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Re: On Logical Contradictions - Removing Misconceptions
« Reply #7 on: February 12, 2014, 01:48:10 pm »
¿Can there exists meta-logical contradictions?

Not sure what that is?

A Contradiction that is a contradiction in more than one logical system, not just classical logic.


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Bertuzzi

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Re: On Logical Contradictions - Removing Misconceptions
« Reply #9 on: February 12, 2014, 02:04:59 pm »
¿Can there exists meta-logical contradictions?

Not sure what that is?

A Contradiction that is a contradiction in more than one logical system, not just classical logic.

Prima facie, it would seem so, but I suppose it could be challenged by a dialetheist.

It would depend on which system you espouse. Some theists hold that God can perform the logically impossible, perhaps logical contradictions are only of interest to classical non-dialetheist logicians.
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Re: On Logical Contradictions - Removing Misconceptions
« Reply #10 on: February 12, 2014, 02:06:56 pm »
Currently I think that God can, but won't  perform logical contradictions much in the same way He can, but won't, commit sin.

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TheBigOhMan

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Re: On Logical Contradictions - Removing Misconceptions
« Reply #11 on: February 12, 2014, 02:12:47 pm »
¿Can there exists meta-logical contradictions?

Not sure what that is?

A Contradiction that is a contradiction in more than one logical system, not just classical logic.

Prima facie, it would seem so, but I suppose it could be challenged by a dialetheist.

It would depend on which system you espouse. Some theists hold that God can perform the logically impossible, perhaps logical contradictions are only of interest to classical non-dialetheist logicians.

Is there any way to resolve the issue? If both persons already start with a diferent set of logical axioms, ¿How can they manage to convice the other?

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Bertuzzi

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Re: On Logical Contradictions - Removing Misconceptions
« Reply #12 on: February 12, 2014, 02:19:30 pm »
¿Can there exists meta-logical contradictions?

Not sure what that is?

A Contradiction that is a contradiction in more than one logical system, not just classical logic.

Prima facie, it would seem so, but I suppose it could be challenged by a dialetheist.

It would depend on which system you espouse. Some theists hold that God can perform the logically impossible, perhaps logical contradictions are only of interest to classical non-dialetheist logicians.

Is there any way to resolve the issue? If both persons already start with a diferent set of logical axioms, ¿How can they manage to convice the other?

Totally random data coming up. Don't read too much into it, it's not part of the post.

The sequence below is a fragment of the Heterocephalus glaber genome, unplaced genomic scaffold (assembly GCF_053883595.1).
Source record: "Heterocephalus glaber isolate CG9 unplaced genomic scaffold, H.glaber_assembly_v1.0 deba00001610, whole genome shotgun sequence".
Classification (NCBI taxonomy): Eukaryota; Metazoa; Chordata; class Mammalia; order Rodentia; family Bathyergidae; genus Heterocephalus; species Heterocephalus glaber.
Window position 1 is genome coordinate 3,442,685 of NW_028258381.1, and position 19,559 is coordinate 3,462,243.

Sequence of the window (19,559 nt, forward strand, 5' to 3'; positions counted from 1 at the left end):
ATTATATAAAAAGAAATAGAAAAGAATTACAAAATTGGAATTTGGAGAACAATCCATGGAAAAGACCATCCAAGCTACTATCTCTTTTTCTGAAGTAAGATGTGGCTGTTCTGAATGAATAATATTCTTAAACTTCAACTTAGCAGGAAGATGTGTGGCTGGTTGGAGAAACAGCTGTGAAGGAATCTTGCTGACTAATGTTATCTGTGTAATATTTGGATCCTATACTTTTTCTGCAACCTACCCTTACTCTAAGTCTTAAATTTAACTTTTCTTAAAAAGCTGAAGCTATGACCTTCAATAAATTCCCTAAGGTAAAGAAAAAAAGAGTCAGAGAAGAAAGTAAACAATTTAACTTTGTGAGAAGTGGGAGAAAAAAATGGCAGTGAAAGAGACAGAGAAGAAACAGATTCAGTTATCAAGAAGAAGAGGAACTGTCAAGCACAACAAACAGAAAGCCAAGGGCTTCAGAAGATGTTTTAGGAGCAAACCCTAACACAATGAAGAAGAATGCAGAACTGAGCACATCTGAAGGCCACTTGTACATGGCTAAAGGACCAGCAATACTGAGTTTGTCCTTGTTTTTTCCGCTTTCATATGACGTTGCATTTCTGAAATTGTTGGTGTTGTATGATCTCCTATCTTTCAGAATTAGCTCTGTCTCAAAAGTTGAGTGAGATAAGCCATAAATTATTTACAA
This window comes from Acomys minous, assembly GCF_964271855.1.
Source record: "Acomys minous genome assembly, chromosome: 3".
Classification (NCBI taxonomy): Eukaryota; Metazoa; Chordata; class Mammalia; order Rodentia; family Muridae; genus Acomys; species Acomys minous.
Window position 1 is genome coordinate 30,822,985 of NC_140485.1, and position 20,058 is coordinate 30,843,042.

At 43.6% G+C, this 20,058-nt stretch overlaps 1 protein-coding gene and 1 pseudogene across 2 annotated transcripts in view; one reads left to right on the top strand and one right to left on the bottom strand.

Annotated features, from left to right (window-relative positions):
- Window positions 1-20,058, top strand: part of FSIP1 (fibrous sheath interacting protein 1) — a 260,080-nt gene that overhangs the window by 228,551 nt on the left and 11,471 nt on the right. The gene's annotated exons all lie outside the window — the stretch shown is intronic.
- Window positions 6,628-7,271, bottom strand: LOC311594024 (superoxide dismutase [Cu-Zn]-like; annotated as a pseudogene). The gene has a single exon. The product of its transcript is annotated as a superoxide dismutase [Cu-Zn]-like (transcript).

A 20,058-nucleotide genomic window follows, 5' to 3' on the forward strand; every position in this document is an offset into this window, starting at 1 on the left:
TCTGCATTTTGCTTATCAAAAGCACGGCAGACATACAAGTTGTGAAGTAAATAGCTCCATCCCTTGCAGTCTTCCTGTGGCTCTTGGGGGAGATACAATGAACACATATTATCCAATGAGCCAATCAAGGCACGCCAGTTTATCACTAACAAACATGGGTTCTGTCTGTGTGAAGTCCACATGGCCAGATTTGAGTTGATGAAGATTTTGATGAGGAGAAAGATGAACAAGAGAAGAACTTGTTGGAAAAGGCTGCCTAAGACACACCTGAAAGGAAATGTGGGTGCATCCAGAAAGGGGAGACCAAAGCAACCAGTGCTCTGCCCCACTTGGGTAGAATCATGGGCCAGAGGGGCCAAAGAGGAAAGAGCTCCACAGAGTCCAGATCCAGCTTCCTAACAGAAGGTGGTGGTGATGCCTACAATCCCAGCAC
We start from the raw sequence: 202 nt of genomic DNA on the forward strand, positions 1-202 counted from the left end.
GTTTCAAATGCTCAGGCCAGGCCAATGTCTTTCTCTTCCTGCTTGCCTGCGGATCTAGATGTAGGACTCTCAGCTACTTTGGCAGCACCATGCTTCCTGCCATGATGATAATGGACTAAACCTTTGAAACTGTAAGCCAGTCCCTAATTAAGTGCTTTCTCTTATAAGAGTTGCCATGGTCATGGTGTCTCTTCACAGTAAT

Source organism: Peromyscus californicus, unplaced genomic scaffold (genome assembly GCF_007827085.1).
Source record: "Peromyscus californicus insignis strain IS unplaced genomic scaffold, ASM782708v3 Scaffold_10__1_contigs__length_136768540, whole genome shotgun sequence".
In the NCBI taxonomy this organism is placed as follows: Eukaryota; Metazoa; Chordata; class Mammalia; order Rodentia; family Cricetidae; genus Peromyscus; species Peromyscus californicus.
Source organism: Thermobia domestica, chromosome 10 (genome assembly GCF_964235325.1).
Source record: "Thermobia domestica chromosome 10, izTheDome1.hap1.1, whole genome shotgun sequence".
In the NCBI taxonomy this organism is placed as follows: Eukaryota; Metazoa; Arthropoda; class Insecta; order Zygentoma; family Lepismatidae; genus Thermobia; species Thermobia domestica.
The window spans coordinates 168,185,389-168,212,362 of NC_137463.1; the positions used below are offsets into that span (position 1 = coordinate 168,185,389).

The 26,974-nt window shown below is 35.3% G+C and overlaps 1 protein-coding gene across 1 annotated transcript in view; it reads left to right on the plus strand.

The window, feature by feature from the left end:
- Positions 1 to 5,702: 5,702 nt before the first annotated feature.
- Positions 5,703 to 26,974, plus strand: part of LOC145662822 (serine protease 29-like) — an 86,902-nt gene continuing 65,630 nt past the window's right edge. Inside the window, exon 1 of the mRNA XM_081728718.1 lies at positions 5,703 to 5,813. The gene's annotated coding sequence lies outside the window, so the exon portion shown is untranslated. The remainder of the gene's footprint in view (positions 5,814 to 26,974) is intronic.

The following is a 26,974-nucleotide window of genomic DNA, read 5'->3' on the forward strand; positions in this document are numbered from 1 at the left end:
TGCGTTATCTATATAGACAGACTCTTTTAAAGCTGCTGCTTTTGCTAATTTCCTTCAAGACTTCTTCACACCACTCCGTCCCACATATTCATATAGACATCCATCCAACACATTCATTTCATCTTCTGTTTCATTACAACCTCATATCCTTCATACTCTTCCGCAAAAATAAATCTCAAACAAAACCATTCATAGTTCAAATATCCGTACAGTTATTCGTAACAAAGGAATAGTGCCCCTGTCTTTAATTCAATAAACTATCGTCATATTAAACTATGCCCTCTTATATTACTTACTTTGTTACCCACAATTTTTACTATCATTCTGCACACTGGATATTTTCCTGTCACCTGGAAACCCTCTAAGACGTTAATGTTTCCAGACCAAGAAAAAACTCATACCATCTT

Far as I understand, dialetheists posit that some contradictions are true, not all. So maybe they take it on a case by case basis.
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Bertuzzi

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Re: On Logical Contradictions - Removing Misconceptions
« Reply #13 on: February 12, 2014, 03:49:12 pm »
My hope for this post was to help show why exactly the logical PoE has failed to be proven. It can sometimes creep up with advocates but rarely, if ever, has the kind of rigorous work needed to explicate an explicit contradiction. Mackie (whom I greatly admire), even at the top of his game was unable to do so.

Does anyone advocate the logical PoE?
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Way

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Re: On Logical Contradictions - Removing Misconceptions
« Reply #14 on: February 12, 2014, 04:07:07 pm »
Creation Problem:

(1) God exists.
(2) God is uncaused.
(a) All existence has a cause.
(a) God caused every existence.
(c) God caused himself.

(2) and (c) are logical contradiction.


Problem of Evil:

(1) God is always Good. (omnibenevolence)
(2) God created and planned everything.
(3) Evil is a lack of Good.
(4) Evil exists.
(5) God created and planned Evil.
(6) God is not always Good.

(5) is a conclusion out of (2) and (4)
(6) is a conclusion out of (3) and (5)
(1) contradicts to (6)

Possible solutions:
(1) is wrong and God is not always Good.
or (2) is wrong and God did not create and plan everything.
or (3) is wrong and evil is not a lack of Good, but in fact a part of Good
or (4)  is wrong and actually Evil does not exist. (3) and (4) in the sense of "all evil is a necessary part of a greater good."
« Last Edit: February 12, 2014, 04:24:22 pm by Wey »
Reason and emotion are what make us human. But reason without emotion is cruelty, emotion without reason is stupidity.